“Our strong execution is apparent in many parts of the company,” the CEO continued. Some of the growth drivers he cited included a 25 percent growth in the European Calvin Klein and Tommy businesses, in local currency, compared with pre-pandemic times; growth in Asia (outside of mainland China where COVID-19-related lockdowns persist), including Australia, Southeast Asia and South Korea; overall Calvin Klein and Tommy North American store revenues, which increased 8 percent during the quarter, compared with last year, and strength in Calvin Klein’s hero underwear business.

“Looking ahead, we are planning our business prudently,” Larsson wrote. “It is important to remember that despite the current level of macro challenges, we continue to grow in a tough market, which speaks to the strength of our two brands, our teams and our ability to execute the PVH+ Plan. In tough times, successful companies like PVH focus on what is within our control. Strengthening our foundation and taking market share when macro conditions are challenging will pay dividends when the environment improves, which it inevitably will. For that reason, effectively executing the PVH+ Plan to unlock the full potential of Calvin and Tommy — by connecting them closer to the consumer than ever before — has never been more important.”

Larsson went on to say the decision to reduce headcount was “the hardest to make and we take great care in making them.”

But he added, “to drive efficiencies, we need to evolve and align our work with the growth drivers of the PVH+ Plan. This means simplifying how we work, streamlining decision-making to be closer to the consumer and eliminating unnecessary work.”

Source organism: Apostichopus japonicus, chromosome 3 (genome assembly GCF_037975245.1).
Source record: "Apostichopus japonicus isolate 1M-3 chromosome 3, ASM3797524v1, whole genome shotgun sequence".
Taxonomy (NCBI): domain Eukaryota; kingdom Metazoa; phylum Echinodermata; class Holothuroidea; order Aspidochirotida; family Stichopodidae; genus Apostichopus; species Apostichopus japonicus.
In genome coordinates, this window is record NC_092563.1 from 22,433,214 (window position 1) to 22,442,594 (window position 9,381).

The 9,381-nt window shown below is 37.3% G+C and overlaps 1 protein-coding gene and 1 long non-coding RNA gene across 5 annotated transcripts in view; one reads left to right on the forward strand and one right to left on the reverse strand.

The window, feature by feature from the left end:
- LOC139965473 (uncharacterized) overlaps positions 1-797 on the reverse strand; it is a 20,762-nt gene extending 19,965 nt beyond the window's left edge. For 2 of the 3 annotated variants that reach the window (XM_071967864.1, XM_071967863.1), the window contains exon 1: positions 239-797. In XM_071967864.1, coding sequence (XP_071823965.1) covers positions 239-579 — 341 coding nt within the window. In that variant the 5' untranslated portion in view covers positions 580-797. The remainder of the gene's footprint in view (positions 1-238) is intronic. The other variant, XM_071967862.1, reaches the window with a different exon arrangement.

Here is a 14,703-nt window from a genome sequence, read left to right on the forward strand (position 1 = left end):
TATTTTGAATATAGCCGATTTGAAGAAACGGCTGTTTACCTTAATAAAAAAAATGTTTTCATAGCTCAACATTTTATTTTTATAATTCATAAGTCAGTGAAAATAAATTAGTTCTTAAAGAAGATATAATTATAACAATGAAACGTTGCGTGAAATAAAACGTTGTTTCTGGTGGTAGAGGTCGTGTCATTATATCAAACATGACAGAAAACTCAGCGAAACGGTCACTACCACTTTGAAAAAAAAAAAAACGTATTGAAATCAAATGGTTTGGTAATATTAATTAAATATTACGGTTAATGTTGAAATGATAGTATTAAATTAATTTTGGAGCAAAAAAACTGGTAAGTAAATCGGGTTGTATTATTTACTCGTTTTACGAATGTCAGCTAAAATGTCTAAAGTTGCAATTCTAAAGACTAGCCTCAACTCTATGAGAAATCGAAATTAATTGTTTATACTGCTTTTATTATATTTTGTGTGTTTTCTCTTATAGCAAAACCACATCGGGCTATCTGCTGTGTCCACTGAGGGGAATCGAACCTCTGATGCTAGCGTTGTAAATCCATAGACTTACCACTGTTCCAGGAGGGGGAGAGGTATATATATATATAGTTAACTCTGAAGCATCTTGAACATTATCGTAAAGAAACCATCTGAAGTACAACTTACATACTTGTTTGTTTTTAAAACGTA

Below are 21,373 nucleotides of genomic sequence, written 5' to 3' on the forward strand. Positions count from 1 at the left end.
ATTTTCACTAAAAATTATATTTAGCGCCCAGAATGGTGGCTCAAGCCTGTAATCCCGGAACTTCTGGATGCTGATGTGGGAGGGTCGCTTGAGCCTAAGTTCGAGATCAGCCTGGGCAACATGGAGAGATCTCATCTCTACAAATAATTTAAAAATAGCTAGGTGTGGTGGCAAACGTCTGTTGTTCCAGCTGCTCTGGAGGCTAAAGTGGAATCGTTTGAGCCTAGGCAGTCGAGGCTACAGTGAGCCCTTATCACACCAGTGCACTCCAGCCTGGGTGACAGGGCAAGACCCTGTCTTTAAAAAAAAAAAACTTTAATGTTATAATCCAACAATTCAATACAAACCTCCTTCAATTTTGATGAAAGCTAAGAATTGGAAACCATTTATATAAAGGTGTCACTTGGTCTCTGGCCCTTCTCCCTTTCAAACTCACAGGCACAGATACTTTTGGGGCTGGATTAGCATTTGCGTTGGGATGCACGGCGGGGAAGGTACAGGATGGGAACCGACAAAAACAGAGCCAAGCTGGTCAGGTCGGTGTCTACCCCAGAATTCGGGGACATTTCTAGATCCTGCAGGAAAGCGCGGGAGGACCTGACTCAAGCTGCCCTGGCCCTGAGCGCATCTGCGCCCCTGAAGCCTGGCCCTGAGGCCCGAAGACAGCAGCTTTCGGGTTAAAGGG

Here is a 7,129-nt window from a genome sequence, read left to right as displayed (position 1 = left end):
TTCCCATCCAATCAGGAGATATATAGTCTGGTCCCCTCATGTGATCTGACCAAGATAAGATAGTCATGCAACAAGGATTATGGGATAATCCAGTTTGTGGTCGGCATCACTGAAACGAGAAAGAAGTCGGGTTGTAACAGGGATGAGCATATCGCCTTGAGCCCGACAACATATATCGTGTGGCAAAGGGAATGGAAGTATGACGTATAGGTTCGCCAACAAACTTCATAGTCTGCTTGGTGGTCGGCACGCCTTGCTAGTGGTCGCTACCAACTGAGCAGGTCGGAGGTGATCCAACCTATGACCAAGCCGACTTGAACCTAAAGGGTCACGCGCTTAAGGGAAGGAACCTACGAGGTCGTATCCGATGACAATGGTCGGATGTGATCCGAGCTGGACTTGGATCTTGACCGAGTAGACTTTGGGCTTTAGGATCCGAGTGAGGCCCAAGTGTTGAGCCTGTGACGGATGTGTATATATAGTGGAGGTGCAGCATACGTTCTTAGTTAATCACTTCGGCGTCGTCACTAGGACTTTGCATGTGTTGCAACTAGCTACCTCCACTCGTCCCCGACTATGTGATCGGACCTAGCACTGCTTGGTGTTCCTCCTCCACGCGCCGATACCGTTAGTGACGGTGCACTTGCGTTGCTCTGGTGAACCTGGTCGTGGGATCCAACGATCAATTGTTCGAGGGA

The reduced headcount is expected to save the company roughly $100 million.

“A big portion of the savings we generate will be reinvested in the key drivers of the PVH+ Plan,” Larsson wrote in the memo. “Important examples include investing in global product creation capabilities, increasing consumer engagement by building out the type of work we do with our best global influencer talent and work in digital channels like replatforming the North America e-commerce business.”

PVH is just one of many companies recently plagued with excess inventory in the midst of rapidly changing consumer shopping patterns. In the case of Calvin Klein and Tommy’s parent company, executives on Wednesday morning’s conference call attributed its surplus inventory to softened activity in the wholesale channels and some partners pulling back as a result.

Larsson stood by his earlier statements about the company on the conference call, telling analysts it’s PVH’s ability to execute on its plans that will ultimately lead to the firm’s long-term success.

“What gives me confidence from the underlying drivers of gross margin rate going forward is, again, the ability to execute on the PVH+ drivers in being even more disciplined on connecting the right product categories to the consumer with increasing level of focus in the assortment of the hero products,” he said on the call. “So we are early, early days in unlocking what’s within our control.”